After the horrible year we’ve all just lived through and the rolling disaster in Washington that’s unfolding while I write this, we need to unlock the value of our dragon’s hoard of inventory. We were so busy we didn’t know the meaning of the word “scale” as the business grew, but still built something special with the help of family, friends and great employees from our little town of Sandwich, Illinois.
We’ve marked everything down by 50% with nothing held back, including convention souvenirs from our wonderful licensors.
What does this mean in the short term? Well, we still have staff and equipment to print or embroider for you while we work through this process but we’re not adding new designs to our huge inventory. Let us know how we can be of service and if we can do it sooner as opposed to later, we’ll be there for you.
We are open to a sale of the business if you know someone, but it’s time to get moving toward whatever is waiting for us in 2021 and beyond.
(9) LARKIN OBIT. David Larkin has died at the age of 84. Art director for Granada Publishing, Pan, Panther, and had his own imprint. The Guardian’s obituary was written by his brother, Colin.
In 1972 David was headhunted to join Pan Books and in 1980 he moved to the US, setting up David Larkin Books, often working in association with the US publisher Ian Ballantine. By then David had achieved major success with the Fantastic Art series, Faeries, Giants, Shaker and countless coffee-table books including Barn, Mill, Farm and the Country Wisdom series. He regarded his final book, When Art Worked, as his finest work.
Married Sabra Elliot, who survives him.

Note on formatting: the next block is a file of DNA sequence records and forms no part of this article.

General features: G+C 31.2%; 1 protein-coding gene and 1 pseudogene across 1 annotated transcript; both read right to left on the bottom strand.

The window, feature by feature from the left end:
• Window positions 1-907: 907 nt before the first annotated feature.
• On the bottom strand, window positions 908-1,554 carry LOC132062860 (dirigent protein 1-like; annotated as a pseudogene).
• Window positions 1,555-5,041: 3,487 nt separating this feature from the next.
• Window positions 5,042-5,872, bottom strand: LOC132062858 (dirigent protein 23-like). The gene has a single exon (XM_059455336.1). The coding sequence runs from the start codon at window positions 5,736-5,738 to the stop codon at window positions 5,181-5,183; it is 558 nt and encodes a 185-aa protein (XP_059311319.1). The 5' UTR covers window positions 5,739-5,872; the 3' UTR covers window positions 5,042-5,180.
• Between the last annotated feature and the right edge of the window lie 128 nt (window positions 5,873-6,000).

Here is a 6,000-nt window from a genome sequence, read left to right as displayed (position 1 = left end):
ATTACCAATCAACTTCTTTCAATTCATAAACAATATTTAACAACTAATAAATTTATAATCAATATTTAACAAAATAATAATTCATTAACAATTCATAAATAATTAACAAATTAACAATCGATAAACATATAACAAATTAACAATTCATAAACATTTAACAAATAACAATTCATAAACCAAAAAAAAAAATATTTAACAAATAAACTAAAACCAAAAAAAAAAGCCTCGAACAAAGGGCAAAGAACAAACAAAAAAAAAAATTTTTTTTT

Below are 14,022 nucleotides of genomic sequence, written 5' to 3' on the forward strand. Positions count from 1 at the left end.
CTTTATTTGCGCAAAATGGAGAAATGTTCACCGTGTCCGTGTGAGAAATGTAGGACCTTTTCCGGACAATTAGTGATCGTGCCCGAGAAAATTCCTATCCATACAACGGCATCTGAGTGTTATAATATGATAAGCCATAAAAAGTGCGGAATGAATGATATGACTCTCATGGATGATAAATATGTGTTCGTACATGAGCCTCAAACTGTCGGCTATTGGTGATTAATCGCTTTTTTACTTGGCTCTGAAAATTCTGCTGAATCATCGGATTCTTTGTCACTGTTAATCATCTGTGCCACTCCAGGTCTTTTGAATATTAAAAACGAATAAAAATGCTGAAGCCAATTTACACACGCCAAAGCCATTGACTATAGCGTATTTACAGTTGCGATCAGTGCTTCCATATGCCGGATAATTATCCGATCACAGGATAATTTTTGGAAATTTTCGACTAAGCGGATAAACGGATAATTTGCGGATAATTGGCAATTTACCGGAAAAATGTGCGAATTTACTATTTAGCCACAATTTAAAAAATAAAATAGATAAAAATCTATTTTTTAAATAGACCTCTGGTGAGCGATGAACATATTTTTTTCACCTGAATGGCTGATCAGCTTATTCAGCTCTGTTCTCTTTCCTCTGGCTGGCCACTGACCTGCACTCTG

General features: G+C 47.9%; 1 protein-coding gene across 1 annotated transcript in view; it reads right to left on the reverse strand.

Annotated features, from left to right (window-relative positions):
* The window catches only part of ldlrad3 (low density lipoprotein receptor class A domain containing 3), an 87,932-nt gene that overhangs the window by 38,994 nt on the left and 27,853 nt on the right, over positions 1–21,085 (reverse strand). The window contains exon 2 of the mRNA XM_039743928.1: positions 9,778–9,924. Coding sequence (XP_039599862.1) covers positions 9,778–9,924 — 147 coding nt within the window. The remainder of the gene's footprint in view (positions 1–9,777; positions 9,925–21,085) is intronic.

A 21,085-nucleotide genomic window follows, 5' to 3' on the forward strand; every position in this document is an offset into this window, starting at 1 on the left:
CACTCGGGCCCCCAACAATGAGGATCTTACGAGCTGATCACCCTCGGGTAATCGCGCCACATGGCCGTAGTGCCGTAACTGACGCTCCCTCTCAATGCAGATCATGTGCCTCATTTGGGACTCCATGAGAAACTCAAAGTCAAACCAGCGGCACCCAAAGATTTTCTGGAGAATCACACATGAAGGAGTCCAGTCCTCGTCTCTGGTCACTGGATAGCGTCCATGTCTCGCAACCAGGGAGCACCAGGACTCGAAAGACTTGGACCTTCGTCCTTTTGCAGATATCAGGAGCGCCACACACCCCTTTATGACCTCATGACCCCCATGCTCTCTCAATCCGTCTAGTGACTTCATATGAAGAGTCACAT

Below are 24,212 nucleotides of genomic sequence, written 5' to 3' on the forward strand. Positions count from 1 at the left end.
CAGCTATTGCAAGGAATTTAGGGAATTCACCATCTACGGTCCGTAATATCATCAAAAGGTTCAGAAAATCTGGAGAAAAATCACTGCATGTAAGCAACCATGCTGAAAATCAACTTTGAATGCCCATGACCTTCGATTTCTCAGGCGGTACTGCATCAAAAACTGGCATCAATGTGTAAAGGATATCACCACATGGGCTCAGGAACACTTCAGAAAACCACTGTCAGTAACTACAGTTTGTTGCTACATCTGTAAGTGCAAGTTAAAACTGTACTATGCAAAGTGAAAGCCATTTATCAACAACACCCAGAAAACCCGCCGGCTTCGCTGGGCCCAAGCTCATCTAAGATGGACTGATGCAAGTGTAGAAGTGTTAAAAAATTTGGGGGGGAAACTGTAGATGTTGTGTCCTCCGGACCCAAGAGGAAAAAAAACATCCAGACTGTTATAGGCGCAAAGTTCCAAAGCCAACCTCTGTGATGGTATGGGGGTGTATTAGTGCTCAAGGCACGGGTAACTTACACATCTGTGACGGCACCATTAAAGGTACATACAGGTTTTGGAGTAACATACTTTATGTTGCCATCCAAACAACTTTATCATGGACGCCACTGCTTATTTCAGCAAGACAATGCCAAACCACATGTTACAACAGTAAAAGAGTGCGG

(10) MEDIA BIRTHDAY.
- January 6, 1975 –In the United Kingdom, The Changes was first broadcast on the BBC. It was a ten-part series adapting Peter Dickinson’s trilogy of The Weathermonger, Heartsease and The Devil’s Children. It was adapted by Anna Home and directed by John Prowse. It starred Victoria Williams, Keith Ashton, David Garfield, Rafiq Anwar, Zuleika Robson and Raghbir Brar. Though written as a children’s series, its themes caused considerable controversy.
(11) TODAY’S BIRTHDAYS.
[Compiled by Cat Eldridge and John Hertz.]
- Born January 6, 1832 – Gustave Doré. Illustrated Dante’s Divine Comedy, Milton’s Paradise Lost, Mother Goose, Poe’s “Raven”, Puss in Boots, Rabelais’ Gargantua and Pantagruel, Shakespeare’s Tempest, and much more outside our field or at our border (is Tennyson’s Idylls of the King – about Arthur – fantasy? what about Cervantes’ Don Quixote?). Famous in his day as a painter, maybe even greater with engravings and woodcuts. Here is Cinderella. This is from History of Holy Russia – it’s a dream, so is it fantasy? Here is a vision of Paradise. Also sculpture, watercolor, and in fact pioneering comic strips. (Died 1883) [JH]
- Born January 6, 1895 — Tom Fadden. He’s on the Birthday Honors List for the original Invasion of the Body Snatchers where his character was one of the first victims to yield to the invaders. It wasn’t his first SFF role as some thirty years before that role, he would make his Broadway debut as Peter Jekyll in The Wonderful Visit based off the novel of the same name by H. G. Wells, who also co-wrote the play. The last note of his that I’ll not was that one of his first television roles was Eben Kent, the man who adopts Kal-El on the first episode of The Adventures of Superman series. (Died 1980.) (CE)